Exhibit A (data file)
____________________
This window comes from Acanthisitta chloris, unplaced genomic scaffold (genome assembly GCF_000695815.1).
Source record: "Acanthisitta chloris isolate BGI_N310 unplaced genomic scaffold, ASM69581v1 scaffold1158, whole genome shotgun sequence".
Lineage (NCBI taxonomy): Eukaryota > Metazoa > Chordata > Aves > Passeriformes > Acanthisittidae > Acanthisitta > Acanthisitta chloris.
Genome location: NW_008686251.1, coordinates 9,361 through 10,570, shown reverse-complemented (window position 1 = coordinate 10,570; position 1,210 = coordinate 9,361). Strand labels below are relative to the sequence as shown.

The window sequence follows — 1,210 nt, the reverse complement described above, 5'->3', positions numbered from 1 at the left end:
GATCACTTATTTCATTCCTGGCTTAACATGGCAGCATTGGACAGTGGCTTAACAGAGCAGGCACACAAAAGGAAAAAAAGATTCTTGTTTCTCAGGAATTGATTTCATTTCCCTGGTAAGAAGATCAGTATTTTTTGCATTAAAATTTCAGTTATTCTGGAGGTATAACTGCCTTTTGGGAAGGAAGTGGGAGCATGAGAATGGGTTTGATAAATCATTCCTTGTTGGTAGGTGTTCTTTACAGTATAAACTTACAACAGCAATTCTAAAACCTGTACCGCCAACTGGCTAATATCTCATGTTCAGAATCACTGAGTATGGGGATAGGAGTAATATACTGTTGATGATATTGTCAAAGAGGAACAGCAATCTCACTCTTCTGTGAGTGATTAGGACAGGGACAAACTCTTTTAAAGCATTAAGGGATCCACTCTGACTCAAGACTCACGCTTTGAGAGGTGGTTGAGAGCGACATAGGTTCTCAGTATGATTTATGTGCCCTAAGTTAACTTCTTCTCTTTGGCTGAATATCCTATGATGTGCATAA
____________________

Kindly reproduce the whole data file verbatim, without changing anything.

This window comes from Acanthisitta chloris, unplaced genomic scaffold (genome assembly GCF_000695815.1).
Source record: "Acanthisitta chloris isolate BGI_N310 unplaced genomic scaffold, ASM69581v1 scaffold1158, whole genome shotgun sequence".
Lineage (NCBI taxonomy): Eukaryota > Metazoa > Chordata > Aves > Passeriformes > Acanthisittidae > Acanthisitta > Acanthisitta chloris.
Genome location: NW_008686251.1, coordinates 9,361 through 10,570, shown reverse-complemented (window position 1 = coordinate 10,570; position 1,210 = coordinate 9,361). Strand labels below are relative to the sequence as shown.

The window sequence follows — 1,210 nt, the reverse complement described above, 5'->3', positions numbered from 1 at the left end:
GATCACTTATTTCATTCCTGGCTTAACATGGCAGCATTGGACAGTGGCTTAACAGAGCAGGCACACAAAAGGAAAAAAAGATTCTTGTTTCTCAGGAATTGATTTCATTTCCCTGGTAAGAAGATCAGTATTTTTTGCATTAAAATTTCAGTTATTCTGGAGGTATAACTGCCTTTTGGGAAGGAAGTGGGAGCATGAGAATGGGTTTGATAAATCATTCCTTGTTGGTAGGTGTTCTTTACAGTATAAACTTACAACAGCAATTCTAAAACCTGTACCGCCAACTGGCTAATATCTCATGTTCAGAATCACTGAGTATGGGGATAGGAGTAATATACTGTTGATGATATTGTCAAAGAGGAACAGCAATCTCACTCTTCTGTGAGTGATTAGGACAGGGACAAACTCTTTTAAAGCATTAAGGGATCCACTCTGACTCAAGACTCACGCTTTGAGAGGTGGTTGAGAGCGACATAGGTTCTCAGTATGATTTATGTGCCCTAAGTTAACTTCTTCTCTTTGGCTGAATATCCTATGATGTGCATAA